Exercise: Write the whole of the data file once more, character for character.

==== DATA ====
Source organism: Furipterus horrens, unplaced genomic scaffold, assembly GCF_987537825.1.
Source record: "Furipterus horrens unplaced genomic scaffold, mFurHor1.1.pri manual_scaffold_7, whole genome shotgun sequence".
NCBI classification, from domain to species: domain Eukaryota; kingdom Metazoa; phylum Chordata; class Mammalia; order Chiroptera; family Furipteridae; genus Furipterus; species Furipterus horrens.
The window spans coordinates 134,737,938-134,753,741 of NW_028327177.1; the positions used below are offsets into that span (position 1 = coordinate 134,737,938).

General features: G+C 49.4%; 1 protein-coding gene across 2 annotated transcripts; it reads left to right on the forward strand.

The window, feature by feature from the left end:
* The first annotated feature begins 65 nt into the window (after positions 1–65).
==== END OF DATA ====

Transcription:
Source organism: Furipterus horrens, unplaced genomic scaffold, assembly GCF_987537825.1.
Source record: "Furipterus horrens unplaced genomic scaffold, mFurHor1.1.pri manual_scaffold_7, whole genome shotgun sequence".
NCBI classification, from domain to species: domain Eukaryota; kingdom Metazoa; phylum Chordata; class Mammalia; order Chiroptera; family Furipteridae; genus Furipterus; species Furipterus horrens.
The window spans coordinates 134,737,938-134,753,741 of NW_028327177.1; the positions used below are offsets into that span (position 1 = coordinate 134,737,938).

General features: G+C 49.4%; 1 protein-coding gene across 2 annotated transcripts; it reads left to right on the forward strand.

The window, feature by feature from the left end:
* The first annotated feature begins 65 nt into the window (after positions 1–65).